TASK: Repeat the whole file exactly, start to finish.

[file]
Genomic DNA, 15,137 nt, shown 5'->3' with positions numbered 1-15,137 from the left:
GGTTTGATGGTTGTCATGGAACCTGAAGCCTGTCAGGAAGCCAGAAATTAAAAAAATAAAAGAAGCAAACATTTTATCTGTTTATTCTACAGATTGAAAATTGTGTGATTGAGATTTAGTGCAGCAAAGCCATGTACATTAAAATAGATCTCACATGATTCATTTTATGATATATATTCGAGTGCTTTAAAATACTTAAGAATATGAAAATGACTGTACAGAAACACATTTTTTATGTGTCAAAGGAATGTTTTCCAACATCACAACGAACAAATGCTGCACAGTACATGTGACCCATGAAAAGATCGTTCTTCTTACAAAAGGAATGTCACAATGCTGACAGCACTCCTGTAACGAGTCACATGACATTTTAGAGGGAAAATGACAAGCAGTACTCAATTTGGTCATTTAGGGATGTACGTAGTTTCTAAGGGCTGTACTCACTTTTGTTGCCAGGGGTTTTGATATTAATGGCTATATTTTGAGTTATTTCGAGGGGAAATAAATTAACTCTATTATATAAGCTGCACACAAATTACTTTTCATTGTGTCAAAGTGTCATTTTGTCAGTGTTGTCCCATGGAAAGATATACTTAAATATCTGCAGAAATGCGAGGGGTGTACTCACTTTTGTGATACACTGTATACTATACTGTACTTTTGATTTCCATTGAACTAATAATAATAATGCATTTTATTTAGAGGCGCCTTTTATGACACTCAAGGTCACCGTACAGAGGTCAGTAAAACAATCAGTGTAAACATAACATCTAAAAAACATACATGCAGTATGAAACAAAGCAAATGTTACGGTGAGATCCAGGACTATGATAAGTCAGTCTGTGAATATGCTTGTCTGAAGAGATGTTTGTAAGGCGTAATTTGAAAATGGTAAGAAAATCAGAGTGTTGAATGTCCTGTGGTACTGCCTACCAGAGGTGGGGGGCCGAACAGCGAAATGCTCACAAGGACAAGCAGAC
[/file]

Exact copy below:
Genomic DNA, 15,137 nt, shown 5'->3' with positions numbered 1-15,137 from the left:
GGTTTGATGGTTGTCATGGAACCTGAAGCCTGTCAGGAAGCCAGAAATTAAAAAAATAAAAGAAGCAAACATTTTATCTGTTTATTCTACAGATTGAAAATTGTGTGATTGAGATTTAGTGCAGCAAAGCCATGTACATTAAAATAGATCTCACATGATTCATTTTATGATATATATTCGAGTGCTTTAAAATACTTAAGAATATGAAAATGACTGTACAGAAACACATTTTTTATGTGTCAAAGGAATGTTTTCCAACATCACAACGAACAAATGCTGCACAGTACATGTGACCCATGAAAAGATCGTTCTTCTTACAAAAGGAATGTCACAATGCTGACAGCACTCCTGTAACGAGTCACATGACATTTTAGAGGGAAAATGACAAGCAGTACTCAATTTGGTCATTTAGGGATGTACGTAGTTTCTAAGGGCTGTACTCACTTTTGTTGCCAGGGGTTTTGATATTAATGGCTATATTTTGAGTTATTTCGAGGGGAAATAAATTAACTCTATTATATAAGCTGCACACAAATTACTTTTCATTGTGTCAAAGTGTCATTTTGTCAGTGTTGTCCCATGGAAAGATATACTTAAATATCTGCAGAAATGCGAGGGGTGTACTCACTTTTGTGATACACTGTATACTATACTGTACTTTTGATTTCCATTGAACTAATAATAATAATGCATTTTATTTAGAGGCGCCTTTTATGACACTCAAGGTCACCGTACAGAGGTCAGTAAAACAATCAGTGTAAACATAACATCTAAAAAACATACATGCAGTATGAAACAAAGCAAATGTTACGGTGAGATCCAGGACTATGATAAGTCAGTCTGTGAATATGCTTGTCTGAAGAGATGTTTGTAAGGCGTAATTTGAAAATGGTAAGAAAATCAGAGTGTTGAATGTCCTGTGGTACTGCCTACCAGAGGTGGGGGGCCGAACAGCGAAATGCTCACAAGGACAAGCAGAC